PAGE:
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Thursday, November 22 2018

Sexism is bad.  Still, I’m going to say something crazy here, so get ready.  Seeing sexism everywhere, or trying desperately to shoehorn it in to every political setback for a woman, disregarding all other factors involved, is also bad.  Very bad.

Let me give you an example to clarify the concern.  George Mason University political science professor (you knew it had to be a college prof, didn’t you?) Jennifer Victor became openly disgruntled when Democrats began considering dumping Nancy Pelosi as the next Speaker of the House.  In response she put out this now-viral reaction:

“Don’t like Pelosi, but can’t quite articulate why?  Felt the same way about Hillary Clinton?  Time for some deep self-reflection about gender bias and leadership.”

As much as I admittedly appreciate seeing the same political movement that created this crazed intersectionality divisiveness be hoisted on its own petard, this is a maddening thought process.  And it’s even more exasperating given that it is coming from a college professor.

One of my favorite new voices on the right, National Review’s Alexandra DeSanctis, exposed the gaping flaw in logic by responding

“Don’t worry, I dislike Chuck Schumer and Joe Biden and Bernie Sanders just as much as I dislike Pelosi and Clinton, and this will come as a shock to you, I’m sure, but I can articulate a reason for all of it: They support policies I disagree with.”

Bingo.  The obsession with blaming every disagreement someone has with a female on sexism is as tired and intellectually lazy as blaming every disagreement someone has with a black person on racism.  What the left signals every time they promote this drivel is just how obsessed they are with racial and gender dividing lines.

Another way of reading Victor’s position, after all, is that regardless of whether you have sincere policy or methodological differences with Pelosi, you should support her for Speaker because she’s a woman.  Would Pelosi want that?  Would Victor want to be told that she got her job at George Mason simply because she was a woman?  Or is that not itself more demeaning and patronizing than being passed over in deference to a more likable man in the first place?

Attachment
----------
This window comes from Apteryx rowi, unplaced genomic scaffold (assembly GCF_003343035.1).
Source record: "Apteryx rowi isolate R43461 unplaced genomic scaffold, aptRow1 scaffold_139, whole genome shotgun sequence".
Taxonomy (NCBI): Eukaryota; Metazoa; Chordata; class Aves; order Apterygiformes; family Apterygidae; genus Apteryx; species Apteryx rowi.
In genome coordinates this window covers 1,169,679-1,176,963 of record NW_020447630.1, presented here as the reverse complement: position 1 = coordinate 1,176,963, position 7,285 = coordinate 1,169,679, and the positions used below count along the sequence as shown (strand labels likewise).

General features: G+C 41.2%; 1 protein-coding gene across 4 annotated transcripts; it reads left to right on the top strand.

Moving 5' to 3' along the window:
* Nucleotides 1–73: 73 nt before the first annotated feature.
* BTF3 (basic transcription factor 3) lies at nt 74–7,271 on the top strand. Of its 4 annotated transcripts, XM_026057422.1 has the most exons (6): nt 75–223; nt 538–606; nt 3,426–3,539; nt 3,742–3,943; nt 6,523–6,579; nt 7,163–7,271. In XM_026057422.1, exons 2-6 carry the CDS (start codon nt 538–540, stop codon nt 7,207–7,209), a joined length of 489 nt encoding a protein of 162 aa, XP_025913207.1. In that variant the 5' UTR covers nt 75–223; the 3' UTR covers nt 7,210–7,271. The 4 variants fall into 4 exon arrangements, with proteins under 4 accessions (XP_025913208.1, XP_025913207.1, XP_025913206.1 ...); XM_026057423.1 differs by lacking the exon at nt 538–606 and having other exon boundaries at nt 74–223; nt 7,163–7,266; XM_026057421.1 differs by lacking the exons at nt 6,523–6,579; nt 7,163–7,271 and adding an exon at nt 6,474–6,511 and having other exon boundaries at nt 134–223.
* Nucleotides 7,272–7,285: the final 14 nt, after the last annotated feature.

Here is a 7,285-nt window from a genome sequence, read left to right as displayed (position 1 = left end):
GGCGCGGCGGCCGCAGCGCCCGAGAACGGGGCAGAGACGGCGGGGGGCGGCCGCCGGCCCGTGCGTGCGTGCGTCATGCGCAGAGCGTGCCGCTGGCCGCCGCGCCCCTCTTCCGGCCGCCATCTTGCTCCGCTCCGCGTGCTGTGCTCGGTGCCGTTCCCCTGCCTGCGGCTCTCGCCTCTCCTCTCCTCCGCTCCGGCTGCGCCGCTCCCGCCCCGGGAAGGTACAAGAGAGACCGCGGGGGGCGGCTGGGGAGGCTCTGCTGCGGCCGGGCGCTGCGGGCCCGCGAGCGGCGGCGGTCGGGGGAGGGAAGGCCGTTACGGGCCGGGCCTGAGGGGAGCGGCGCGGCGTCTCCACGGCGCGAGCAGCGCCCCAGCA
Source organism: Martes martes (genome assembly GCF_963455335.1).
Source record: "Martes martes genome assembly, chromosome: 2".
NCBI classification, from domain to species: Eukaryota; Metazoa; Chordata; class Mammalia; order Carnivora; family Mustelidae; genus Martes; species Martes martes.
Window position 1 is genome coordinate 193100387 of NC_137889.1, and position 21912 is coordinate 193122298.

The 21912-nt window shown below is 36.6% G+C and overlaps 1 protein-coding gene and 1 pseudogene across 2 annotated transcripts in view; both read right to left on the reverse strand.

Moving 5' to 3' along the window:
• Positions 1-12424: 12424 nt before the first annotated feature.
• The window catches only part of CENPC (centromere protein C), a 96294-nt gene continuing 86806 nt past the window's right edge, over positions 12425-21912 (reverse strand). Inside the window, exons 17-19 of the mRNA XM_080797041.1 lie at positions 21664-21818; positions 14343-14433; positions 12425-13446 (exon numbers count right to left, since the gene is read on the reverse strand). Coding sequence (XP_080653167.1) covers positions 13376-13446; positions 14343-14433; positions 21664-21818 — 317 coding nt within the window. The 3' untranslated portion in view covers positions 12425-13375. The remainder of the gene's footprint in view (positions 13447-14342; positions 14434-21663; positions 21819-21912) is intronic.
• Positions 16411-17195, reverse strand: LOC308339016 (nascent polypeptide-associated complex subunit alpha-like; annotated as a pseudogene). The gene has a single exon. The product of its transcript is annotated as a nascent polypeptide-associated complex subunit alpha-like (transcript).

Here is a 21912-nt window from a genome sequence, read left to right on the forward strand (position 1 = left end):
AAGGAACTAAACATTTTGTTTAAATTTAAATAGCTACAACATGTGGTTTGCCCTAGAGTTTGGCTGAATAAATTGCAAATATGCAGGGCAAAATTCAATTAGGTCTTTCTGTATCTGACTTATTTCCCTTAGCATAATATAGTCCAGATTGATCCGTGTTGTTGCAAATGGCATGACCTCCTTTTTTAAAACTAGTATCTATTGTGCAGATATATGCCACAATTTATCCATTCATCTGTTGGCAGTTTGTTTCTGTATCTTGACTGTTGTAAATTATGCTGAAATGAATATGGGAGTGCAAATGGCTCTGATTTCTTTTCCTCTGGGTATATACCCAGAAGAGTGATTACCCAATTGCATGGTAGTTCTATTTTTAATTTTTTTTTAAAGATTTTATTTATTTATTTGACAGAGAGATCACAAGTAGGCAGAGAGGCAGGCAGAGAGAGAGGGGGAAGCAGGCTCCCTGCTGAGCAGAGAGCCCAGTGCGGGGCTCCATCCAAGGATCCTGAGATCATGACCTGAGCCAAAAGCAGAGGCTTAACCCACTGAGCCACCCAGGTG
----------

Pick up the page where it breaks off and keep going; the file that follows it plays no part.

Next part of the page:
If someone gives ample reason to suggest they have dismissed a capable woman for the mere fact that she is a woman, then advertise their offending remarks and let the public decide.  But without such reason, it’s simply slanderous to assign bad motives to someone who may simply just disagree with your politics.

Jennifer Victor responded to the criticism for his statement with the standard, “You didn’t understand what I was saying” defense.  And while I think her statement is fairly self-explanatory, I guess I hope that’s the case.  I hope I didn’t understand what she was saying.  Because if I did, she and others who think like her represent the most serious modern threat to the full and unfettered appreciation for competent and capable women in leadership.

Posted by: Peter Heck AT 11:37 pm   |  Permalink   |  Email